This is not the appropriate place to enter into detailed exposition of Mill’s critical ideas or their relation to his ethical or political thought, and in any case one would be hard pressed to maintain that the essays in this volume—so various in occasion, scope, and seriousness of purpose—represent a coherent body of theory. A few of the pieces are not really “literary” at all (in the stricter sense of treating imaginative literature imaginatively), while others suggest that, as a practical critic, Mill had, by our standards, less than excellent taste. (His lengthy quotations in the two reviews of Milnes amount to a small anthology of the world’s worst poetry.) Even so, there are in the essays some statements that have, to modify Keats’s phrase, put Mill “among the English critics,” and these deserve to be noticed.
The best known of Mill’s critical ideas are contained in “Thoughts on Poetry and Its Varieties,” and most of them more specifically in the first section (originally published separately as “What Is Poetry?”), where, after setting down the object of poetry (“to act upon the emotions”) and distinguishing between poetry and eloquence (“eloquence is heard, poetry is overheard”), Mill arrives at this summary definition: “Poetry is feeling, confessing itself to itself in moments of solitude, and embodying itself in symbols, which are the nearest possible representations of the feeling in the exact shape in which it exists in the poet’s mind” (p. 348). The three elements of this definition—the strong (almost exclusive) emphasis on feeling, the idea of the poet as self-confessor in solitude, and the description of symbols as vehicles of the poet’s emotion—are distinctive, and these are the points that have been of most interest to historians of modern criticism.96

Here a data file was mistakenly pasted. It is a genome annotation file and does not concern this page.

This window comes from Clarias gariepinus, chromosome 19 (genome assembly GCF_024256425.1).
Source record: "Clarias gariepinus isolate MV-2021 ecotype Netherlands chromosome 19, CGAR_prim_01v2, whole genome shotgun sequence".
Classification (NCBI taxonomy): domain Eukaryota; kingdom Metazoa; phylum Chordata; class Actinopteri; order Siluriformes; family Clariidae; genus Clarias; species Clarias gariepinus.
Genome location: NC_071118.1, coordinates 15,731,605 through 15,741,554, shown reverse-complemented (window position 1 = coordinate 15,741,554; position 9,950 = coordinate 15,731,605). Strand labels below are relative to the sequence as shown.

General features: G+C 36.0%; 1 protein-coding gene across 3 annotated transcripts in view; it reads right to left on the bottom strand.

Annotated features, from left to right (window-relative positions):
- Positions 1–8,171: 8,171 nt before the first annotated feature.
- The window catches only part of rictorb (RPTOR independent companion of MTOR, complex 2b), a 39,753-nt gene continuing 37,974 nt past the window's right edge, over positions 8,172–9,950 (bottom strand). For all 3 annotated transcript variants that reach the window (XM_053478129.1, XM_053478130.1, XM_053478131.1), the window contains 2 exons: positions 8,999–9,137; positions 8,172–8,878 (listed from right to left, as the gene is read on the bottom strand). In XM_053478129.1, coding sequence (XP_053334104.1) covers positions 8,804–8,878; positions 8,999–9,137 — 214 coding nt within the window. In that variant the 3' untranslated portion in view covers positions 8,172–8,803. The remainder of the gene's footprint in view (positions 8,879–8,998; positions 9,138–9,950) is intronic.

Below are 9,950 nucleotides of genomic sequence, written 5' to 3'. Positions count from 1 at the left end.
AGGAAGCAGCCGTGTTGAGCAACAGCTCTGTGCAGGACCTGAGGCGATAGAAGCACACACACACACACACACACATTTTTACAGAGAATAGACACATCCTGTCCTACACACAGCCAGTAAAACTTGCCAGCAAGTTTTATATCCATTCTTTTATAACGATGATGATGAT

Near the beginning of the essay, in a preliminary attempt to pin down exactly where poetry resides, Mill says that “poetry is not in the object itself, nor in the scientific truth itself, but in the state of mind in which the one and the other may be contemplated,” and he then invents an example, often quoted, of object as representation of feeling: